Careful... do not touch OD victim... Has Gray Death hit Huntington?

Updated 1 year ago Edited by Tony Rutherford from Multiple Reports
Careful... do not touch OD victim... Has Gray Death hit Huntington?
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Huntington is preparing for the gray death.

Warnings have foreshadowed what likely will trickle down into the drug scene. It's a cocktail that mixes  fentanyl, carfentanil and other synthetic opiods, Carfentanil  tranquilizes elephants; it's 10,000 times more powerful than morphine.

50 deaths in  Georgia  are already under investigation in the first quarter of 2017. The deadly cocktail adds U-47700 (a synthetic opioid). It kills with one dose. It can be swallowed, snorted, or injected. In some places its only ten bucks on the street, according to WDRB and others. The deadly combination has invaded Alabama, New York, North Carolina and Ohio.

However, a dispatch to Huntington's West End late Monday May 15 underscored the caution. Following the reported OD in the 1200 block of Monroe Avenue, a source heard a dispatch response: The caller was told "do not touch" the victim.  HPD would arrive shortly.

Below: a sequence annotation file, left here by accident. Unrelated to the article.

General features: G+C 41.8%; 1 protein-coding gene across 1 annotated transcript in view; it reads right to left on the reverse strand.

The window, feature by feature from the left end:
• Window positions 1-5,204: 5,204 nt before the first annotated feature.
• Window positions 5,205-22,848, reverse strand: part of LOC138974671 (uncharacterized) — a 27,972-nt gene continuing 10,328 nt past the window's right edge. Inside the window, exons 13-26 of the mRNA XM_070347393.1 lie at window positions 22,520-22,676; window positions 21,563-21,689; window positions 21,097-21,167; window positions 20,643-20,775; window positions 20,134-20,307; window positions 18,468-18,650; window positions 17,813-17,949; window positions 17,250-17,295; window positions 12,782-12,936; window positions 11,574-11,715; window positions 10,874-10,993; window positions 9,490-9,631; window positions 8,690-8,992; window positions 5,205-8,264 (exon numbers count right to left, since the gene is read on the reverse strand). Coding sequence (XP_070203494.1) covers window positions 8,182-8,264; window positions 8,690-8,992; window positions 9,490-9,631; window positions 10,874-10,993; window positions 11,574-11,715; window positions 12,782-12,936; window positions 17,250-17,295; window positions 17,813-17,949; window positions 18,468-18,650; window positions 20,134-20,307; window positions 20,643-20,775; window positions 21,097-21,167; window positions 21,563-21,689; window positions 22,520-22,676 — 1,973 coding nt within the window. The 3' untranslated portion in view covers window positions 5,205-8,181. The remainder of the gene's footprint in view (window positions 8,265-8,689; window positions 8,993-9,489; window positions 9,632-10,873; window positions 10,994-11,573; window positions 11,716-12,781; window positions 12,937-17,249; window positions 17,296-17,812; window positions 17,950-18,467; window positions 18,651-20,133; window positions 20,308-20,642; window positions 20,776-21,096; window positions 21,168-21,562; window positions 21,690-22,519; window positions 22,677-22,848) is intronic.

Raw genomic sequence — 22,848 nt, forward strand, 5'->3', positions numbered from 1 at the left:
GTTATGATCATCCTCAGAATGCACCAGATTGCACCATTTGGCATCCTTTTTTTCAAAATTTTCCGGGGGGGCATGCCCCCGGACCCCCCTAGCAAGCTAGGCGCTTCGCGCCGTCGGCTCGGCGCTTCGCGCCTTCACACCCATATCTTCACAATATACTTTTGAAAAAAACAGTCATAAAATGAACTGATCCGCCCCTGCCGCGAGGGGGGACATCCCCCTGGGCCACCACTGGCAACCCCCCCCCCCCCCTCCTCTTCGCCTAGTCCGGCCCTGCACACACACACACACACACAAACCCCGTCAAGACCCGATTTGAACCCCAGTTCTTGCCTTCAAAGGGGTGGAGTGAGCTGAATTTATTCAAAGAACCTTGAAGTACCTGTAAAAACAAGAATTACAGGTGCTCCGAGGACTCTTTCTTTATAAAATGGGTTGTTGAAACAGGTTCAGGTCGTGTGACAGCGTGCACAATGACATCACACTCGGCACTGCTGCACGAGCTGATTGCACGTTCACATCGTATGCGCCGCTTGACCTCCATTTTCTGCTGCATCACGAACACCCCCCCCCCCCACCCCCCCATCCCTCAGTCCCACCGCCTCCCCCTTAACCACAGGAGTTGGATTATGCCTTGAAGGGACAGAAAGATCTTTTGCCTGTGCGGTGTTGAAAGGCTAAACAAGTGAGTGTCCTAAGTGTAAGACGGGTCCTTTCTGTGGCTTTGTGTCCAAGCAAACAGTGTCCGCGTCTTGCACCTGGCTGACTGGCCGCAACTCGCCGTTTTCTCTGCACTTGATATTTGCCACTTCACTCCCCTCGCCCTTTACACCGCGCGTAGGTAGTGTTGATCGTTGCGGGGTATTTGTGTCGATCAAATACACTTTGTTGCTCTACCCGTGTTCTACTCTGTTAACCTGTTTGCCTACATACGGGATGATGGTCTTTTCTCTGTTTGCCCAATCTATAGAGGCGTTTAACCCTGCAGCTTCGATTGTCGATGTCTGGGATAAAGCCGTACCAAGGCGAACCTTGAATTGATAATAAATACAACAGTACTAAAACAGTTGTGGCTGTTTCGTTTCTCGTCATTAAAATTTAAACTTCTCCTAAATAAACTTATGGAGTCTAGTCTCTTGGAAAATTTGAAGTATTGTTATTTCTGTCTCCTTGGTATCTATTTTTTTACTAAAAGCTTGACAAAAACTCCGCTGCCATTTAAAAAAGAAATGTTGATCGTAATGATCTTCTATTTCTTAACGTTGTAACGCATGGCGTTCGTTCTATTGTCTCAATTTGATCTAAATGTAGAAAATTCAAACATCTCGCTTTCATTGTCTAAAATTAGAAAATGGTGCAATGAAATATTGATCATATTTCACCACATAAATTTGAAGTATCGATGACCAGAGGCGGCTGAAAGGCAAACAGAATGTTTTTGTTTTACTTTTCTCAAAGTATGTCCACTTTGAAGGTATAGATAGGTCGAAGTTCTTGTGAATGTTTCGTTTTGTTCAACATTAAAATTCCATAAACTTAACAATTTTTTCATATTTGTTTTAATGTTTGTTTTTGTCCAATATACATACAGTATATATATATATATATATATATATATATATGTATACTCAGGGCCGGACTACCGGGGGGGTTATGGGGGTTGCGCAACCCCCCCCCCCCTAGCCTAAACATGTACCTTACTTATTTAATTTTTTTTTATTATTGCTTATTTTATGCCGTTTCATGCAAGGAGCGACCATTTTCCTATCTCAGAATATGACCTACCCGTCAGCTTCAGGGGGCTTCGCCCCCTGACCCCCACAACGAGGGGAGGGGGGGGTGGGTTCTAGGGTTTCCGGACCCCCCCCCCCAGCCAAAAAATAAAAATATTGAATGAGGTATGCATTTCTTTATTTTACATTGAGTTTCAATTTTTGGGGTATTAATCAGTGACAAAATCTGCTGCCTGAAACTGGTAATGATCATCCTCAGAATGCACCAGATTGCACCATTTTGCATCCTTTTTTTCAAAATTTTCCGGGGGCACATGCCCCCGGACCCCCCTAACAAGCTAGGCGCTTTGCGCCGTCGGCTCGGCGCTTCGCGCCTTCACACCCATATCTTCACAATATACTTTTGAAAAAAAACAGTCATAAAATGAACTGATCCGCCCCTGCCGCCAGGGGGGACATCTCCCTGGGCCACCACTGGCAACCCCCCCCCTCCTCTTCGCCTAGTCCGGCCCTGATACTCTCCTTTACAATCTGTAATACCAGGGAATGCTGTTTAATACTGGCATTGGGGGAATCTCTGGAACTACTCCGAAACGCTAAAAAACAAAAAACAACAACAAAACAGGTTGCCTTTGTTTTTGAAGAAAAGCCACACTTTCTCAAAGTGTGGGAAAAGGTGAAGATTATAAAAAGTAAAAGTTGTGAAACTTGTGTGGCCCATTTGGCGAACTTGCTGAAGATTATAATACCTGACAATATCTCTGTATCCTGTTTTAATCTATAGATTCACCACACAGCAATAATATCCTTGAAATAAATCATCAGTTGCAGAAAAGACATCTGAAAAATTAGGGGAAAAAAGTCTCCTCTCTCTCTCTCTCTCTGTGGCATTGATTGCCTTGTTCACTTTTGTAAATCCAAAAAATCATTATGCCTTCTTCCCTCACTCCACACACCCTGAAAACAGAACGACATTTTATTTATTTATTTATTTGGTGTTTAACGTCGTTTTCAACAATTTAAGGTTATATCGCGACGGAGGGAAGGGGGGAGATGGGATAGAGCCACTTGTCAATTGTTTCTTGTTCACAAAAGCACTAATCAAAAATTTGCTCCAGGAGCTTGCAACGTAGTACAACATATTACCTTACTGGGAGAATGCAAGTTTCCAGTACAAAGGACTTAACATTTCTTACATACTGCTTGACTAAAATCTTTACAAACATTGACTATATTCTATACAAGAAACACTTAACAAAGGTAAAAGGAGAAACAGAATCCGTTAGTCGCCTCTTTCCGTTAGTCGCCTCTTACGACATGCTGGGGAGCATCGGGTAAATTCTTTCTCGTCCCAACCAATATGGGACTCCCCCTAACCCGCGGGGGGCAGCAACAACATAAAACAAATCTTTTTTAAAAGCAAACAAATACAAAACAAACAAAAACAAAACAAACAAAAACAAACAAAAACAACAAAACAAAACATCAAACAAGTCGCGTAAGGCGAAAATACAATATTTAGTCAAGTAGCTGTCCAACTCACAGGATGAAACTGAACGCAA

An UNOFFICIAL part day tally of OD's in the city ranged from a man in a vehicle at a boat ramp, a woman in a vehicle near St. Mary's Hospital, a man down near the courthouse, and a man in a bathroom at the new downtown Sheetz.

Last Friday, May 12, a police officer in East Liverpool, Ohio,  had to be revived with Narcan after accidentally touching a victim's fentanyl. Based on a WFMJ-TV report, the officer had pulled over two suspects who had what they said was cocaine. The officer became dizzy and sick after getting what was actually fentanyl on his skin.

The drug has been called by one forensic investigator as "the scariest" he's seen in 20 years. First responders must be extremely careful; they can be contaminated by the drug, too.

"When approaching an emergency, you never know where extreme danger may lurk, so every precaution must be taken," State Emergency Medical Services Medical Director Dr. Michael Olinger said in a statement. "That's definitely true for any drug-related scene, where even a tiny amount of the wrong substance can be deadly."

Indiana's Department of Homeland Security warned responders to wear gloves, masks and cover as much of their skin as possible.


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